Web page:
Derby Jockey Profile: E.T. Baird
Photo: Four-Footed Fotos
E.T. Baird
He can't live without his cell phone. If he could choose another profession, he would be a rock star. He once drove 165 miles per hour to reach the track in time for the first race. And May 3, E.T. Baird will be riding to the post aboard Recapturetheglory in the 134th Kentucky Derby Presented by Yum! Brands (gr. I) 

The windy city of Chicago is no easy place to build a riding career. Still, E.T. Baird, 41, has done just that since making his riding debut at Hawthorne Race Course in 1985. Baird followed in the footsteps of his father, the late Robert "Bobby" Baird, who rode until he was 62. As an apprentice, the younger Baird won the 1986 Hawthorne riding title with a then-record 103 wins. He was inducted into the Hawthorne Hall of Fame in 1998, but his career-best season did not come until 2007, when he won 121 races and earned $2,635,539 in purses.

This will be Baird’s first start in the Derby, a race his father tackled five times between 1950 and 1978.
Height: 5'4"
Weight: 116

Career wins: 1,866
Born: November 19, 1966, in Chicago, Ill.
Residence: Palatine, Ill.

Family: Single
Favorite food: Sushi
Favorite sport: Football
I can’t live without: “My phone”

Most hated chore: “I’ll pretty much do anything I need to do.”

The fastest I’ve ever driven was: “165 miles per hour. I’d been dating somebody out of state and was visiting her, and I had to get back in time to ride the first race. I was in a 300zx twin turbo; the pin stopped at 162, and I was over that.”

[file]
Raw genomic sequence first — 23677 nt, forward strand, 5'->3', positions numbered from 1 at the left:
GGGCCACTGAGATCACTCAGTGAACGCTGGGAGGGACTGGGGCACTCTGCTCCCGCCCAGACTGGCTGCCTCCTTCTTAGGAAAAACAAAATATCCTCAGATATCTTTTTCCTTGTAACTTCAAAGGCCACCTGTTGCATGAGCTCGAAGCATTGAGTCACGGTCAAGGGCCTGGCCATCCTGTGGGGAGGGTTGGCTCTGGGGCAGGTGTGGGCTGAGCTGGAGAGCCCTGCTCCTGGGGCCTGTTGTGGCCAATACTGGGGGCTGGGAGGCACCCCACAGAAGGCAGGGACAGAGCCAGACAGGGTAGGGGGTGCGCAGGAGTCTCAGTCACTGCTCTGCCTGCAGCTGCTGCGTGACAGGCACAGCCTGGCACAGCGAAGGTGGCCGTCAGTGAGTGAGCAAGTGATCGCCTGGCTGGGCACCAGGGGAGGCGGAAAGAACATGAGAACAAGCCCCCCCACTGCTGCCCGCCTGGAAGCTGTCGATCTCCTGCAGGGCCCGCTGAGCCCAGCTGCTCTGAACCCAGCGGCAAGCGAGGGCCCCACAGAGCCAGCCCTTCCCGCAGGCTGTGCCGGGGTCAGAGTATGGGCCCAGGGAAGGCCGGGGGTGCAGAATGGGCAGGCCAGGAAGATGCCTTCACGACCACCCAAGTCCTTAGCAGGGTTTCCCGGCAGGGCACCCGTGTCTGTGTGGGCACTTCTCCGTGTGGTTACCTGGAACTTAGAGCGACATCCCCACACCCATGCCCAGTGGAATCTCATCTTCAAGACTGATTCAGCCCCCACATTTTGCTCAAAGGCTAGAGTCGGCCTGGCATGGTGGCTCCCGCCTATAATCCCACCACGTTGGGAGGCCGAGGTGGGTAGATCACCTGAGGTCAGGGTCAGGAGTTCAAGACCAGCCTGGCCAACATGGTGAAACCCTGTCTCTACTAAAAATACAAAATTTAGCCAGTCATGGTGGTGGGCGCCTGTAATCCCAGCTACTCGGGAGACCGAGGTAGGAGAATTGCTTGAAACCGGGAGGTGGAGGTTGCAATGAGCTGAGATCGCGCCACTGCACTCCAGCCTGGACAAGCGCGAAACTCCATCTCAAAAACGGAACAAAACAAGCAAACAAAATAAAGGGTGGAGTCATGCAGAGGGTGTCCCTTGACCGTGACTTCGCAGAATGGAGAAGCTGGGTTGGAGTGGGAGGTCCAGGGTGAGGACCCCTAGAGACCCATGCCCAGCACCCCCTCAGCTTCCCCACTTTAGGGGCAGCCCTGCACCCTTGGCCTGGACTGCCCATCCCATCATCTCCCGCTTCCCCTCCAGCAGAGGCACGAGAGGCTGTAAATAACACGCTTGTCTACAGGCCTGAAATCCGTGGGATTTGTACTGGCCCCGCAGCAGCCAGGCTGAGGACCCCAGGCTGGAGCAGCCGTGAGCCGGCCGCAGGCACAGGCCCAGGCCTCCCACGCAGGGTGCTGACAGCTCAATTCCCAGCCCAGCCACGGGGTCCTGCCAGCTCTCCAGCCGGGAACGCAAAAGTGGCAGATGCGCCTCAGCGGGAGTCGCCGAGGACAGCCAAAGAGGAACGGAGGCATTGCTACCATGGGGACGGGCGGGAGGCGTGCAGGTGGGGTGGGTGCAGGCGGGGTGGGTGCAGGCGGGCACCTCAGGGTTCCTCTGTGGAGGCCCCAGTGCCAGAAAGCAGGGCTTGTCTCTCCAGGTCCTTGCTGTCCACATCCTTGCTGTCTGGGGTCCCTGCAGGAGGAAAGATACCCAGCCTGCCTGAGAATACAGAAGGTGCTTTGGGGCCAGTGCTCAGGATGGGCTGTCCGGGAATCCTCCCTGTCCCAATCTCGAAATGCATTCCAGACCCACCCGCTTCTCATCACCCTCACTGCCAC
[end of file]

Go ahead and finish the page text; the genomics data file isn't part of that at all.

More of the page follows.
If I could trade careers with another professional athlete, I would: “Rather be a rock star, to be honest with you.”
Another rider I admire is: “The guys who do it for such a long time, older guys like Earlie Fires. You see a lot of guys come and go, and I like the idea of riders who have that busted-up, old warrior type of attitude. Those are the guys I admire, the ones who’ve been hurt and been busted up and keep on coming back, and when you see them coming back, you know they’ve got it.”
One thing I wish people knew about jockeys: “This can be a big mental game. I don’t think people realize how much pressure comes with it; not only mentally, but physically. You’re riding under public opinion – and everybody has one – but you can’t please everybody. It can be hard to deal with.”
The best part about winning the Derby this year would be: ”Well, it’s every jockey’s dream. The Kentucky Derby is like the Super Bowl of horse racing. There might be races worth more money, but as far as prestige, I don’t know any rider who wouldn’t give it all up to win the Derby.”

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